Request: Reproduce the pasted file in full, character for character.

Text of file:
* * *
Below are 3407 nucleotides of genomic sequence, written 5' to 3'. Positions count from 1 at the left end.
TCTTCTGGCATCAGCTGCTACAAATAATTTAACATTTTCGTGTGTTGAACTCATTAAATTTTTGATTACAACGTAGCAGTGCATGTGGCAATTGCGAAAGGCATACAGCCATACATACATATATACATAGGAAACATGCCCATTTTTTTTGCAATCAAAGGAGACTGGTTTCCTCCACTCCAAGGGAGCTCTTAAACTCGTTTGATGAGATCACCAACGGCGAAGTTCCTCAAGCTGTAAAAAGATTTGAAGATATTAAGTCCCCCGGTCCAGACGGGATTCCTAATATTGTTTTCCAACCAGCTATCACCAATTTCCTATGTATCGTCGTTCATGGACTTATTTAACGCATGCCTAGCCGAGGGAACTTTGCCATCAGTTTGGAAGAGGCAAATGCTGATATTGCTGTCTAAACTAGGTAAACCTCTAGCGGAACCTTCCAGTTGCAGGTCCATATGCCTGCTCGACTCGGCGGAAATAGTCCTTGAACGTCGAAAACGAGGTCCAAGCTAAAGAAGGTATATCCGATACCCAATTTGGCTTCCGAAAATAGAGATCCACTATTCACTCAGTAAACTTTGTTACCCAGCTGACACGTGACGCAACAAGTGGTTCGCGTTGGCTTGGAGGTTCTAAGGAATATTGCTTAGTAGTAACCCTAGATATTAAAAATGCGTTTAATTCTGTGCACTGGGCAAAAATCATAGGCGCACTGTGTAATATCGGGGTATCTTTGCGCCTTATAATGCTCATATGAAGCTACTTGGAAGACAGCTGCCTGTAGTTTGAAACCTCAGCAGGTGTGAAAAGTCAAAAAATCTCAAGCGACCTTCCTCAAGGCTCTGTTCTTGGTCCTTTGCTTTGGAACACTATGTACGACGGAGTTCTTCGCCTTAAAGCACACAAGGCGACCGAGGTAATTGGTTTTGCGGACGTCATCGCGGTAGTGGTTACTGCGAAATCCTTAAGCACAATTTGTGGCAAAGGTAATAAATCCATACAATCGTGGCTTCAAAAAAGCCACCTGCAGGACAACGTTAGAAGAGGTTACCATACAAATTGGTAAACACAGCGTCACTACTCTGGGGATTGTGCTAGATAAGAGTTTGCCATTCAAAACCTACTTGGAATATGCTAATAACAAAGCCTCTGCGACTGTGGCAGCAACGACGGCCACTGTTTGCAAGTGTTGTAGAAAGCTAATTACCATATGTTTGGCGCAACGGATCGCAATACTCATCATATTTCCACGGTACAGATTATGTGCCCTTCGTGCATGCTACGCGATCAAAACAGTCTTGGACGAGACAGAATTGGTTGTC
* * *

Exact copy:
Below are 3407 nucleotides of genomic sequence, written 5' to 3'. Positions count from 1 at the left end.
TCTTCTGGCATCAGCTGCTACAAATAATTTAACATTTTCGTGTGTTGAACTCATTAAATTTTTGATTACAACGTAGCAGTGCATGTGGCAATTGCGAAAGGCATACAGCCATACATACATATATACATAGGAAACATGCCCATTTTTTTTGCAATCAAAGGAGACTGGTTTCCTCCACTCCAAGGGAGCTCTTAAACTCGTTTGATGAGATCACCAACGGCGAAGTTCCTCAAGCTGTAAAAAGATTTGAAGATATTAAGTCCCCCGGTCCAGACGGGATTCCTAATATTGTTTTCCAACCAGCTATCACCAATTTCCTATGTATCGTCGTTCATGGACTTATTTAACGCATGCCTAGCCGAGGGAACTTTGCCATCAGTTTGGAAGAGGCAAATGCTGATATTGCTGTCTAAACTAGGTAAACCTCTAGCGGAACCTTCCAGTTGCAGGTCCATATGCCTGCTCGACTCGGCGGAAATAGTCCTTGAACGTCGAAAACGAGGTCCAAGCTAAAGAAGGTATATCCGATACCCAATTTGGCTTCCGAAAATAGAGATCCACTATTCACTCAGTAAACTTTGTTACCCAGCTGACACGTGACGCAACAAGTGGTTCGCGTTGGCTTGGAGGTTCTAAGGAATATTGCTTAGTAGTAACCCTAGATATTAAAAATGCGTTTAATTCTGTGCACTGGGCAAAAATCATAGGCGCACTGTGTAATATCGGGGTATCTTTGCGCCTTATAATGCTCATATGAAGCTACTTGGAAGACAGCTGCCTGTAGTTTGAAACCTCAGCAGGTGTGAAAAGTCAAAAAATCTCAAGCGACCTTCCTCAAGGCTCTGTTCTTGGTCCTTTGCTTTGGAACACTATGTACGACGGAGTTCTTCGCCTTAAAGCACACAAGGCGACCGAGGTAATTGGTTTTGCGGACGTCATCGCGGTAGTGGTTACTGCGAAATCCTTAAGCACAATTTGTGGCAAAGGTAATAAATCCATACAATCGTGGCTTCAAAAAAGCCACCTGCAGGACAACGTTAGAAGAGGTTACCATACAAATTGGTAAACACAGCGTCACTACTCTGGGGATTGTGCTAGATAAGAGTTTGCCATTCAAAACCTACTTGGAATATGCTAATAACAAAGCCTCTGCGACTGTGGCAGCAACGACGGCCACTGTTTGCAAGTGTTGTAGAAAGCTAATTACCATATGTTTGGCGCAACGGATCGCAATACTCATCATATTTCCACGGTACAGATTATGTGCCCTTCGTGCATGCTACGCGATCAAAACAGTCTTGGACGAGACAGAATTGGTTGTC